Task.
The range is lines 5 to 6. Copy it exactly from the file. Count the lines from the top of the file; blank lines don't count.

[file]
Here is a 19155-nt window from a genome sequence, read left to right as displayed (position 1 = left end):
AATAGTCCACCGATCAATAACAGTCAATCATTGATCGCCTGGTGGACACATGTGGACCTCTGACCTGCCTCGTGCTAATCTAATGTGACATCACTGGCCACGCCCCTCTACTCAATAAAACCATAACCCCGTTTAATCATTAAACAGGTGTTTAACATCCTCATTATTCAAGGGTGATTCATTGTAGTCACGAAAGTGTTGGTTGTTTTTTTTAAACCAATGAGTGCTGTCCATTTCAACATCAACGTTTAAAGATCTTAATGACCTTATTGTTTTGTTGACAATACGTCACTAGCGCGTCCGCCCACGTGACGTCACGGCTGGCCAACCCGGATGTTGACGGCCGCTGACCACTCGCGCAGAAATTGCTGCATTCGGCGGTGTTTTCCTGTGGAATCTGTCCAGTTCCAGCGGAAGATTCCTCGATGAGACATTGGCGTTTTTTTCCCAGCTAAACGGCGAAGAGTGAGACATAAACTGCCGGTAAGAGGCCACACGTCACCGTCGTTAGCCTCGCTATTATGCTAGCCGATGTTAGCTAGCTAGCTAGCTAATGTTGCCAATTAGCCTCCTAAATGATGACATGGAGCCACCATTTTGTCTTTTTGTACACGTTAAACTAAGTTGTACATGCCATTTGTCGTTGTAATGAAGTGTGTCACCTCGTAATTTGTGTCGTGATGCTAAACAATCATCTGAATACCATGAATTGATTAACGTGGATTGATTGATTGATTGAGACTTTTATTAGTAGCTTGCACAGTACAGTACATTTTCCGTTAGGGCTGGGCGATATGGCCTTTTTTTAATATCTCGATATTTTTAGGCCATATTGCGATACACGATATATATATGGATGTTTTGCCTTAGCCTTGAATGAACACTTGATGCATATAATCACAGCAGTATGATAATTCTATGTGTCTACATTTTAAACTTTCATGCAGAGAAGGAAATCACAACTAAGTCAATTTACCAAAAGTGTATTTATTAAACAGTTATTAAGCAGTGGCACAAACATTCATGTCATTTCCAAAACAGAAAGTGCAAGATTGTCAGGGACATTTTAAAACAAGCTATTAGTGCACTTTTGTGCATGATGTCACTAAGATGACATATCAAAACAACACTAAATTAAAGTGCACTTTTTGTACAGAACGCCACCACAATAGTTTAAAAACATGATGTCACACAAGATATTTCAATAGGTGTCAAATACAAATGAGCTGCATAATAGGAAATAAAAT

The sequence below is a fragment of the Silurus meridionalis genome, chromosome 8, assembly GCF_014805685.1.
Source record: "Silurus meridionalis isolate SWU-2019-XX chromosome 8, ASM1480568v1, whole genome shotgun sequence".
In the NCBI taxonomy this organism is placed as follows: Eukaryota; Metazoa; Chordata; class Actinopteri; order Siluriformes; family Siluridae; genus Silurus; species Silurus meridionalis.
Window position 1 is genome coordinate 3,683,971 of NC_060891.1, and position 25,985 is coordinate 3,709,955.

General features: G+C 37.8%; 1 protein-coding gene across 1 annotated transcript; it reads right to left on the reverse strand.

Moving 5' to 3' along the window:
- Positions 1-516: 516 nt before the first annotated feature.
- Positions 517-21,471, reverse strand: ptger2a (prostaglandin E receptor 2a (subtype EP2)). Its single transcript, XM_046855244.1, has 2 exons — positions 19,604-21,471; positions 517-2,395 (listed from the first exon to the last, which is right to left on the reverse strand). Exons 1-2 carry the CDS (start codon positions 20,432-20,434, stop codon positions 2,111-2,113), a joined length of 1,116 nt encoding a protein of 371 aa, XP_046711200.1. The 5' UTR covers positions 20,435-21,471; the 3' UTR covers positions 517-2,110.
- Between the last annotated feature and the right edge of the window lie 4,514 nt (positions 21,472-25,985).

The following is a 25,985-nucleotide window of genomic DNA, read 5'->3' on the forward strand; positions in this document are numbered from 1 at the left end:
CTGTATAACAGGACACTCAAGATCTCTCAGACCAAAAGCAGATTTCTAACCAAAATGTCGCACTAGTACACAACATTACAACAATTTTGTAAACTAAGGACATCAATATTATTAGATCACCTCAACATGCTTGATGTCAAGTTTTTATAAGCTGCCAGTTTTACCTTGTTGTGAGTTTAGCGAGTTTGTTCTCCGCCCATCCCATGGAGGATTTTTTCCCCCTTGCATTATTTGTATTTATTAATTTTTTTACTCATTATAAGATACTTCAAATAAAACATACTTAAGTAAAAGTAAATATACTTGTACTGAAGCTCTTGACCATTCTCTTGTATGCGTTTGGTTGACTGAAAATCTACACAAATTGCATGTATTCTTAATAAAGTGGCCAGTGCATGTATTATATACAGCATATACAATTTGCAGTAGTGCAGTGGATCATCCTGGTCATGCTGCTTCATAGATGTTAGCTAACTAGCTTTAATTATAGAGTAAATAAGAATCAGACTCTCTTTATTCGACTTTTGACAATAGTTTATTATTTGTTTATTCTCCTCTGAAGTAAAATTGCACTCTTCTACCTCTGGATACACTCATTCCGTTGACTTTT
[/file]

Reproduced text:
In the NCBI taxonomy this organism is placed as follows: Eukaryota; Metazoa; Chordata; class Actinopteri; order Siluriformes; family Siluridae; genus Silurus; species Silurus meridionalis.
Window position 1 is genome coordinate 3,683,971 of NC_060891.1, and position 25,985 is coordinate 3,709,955.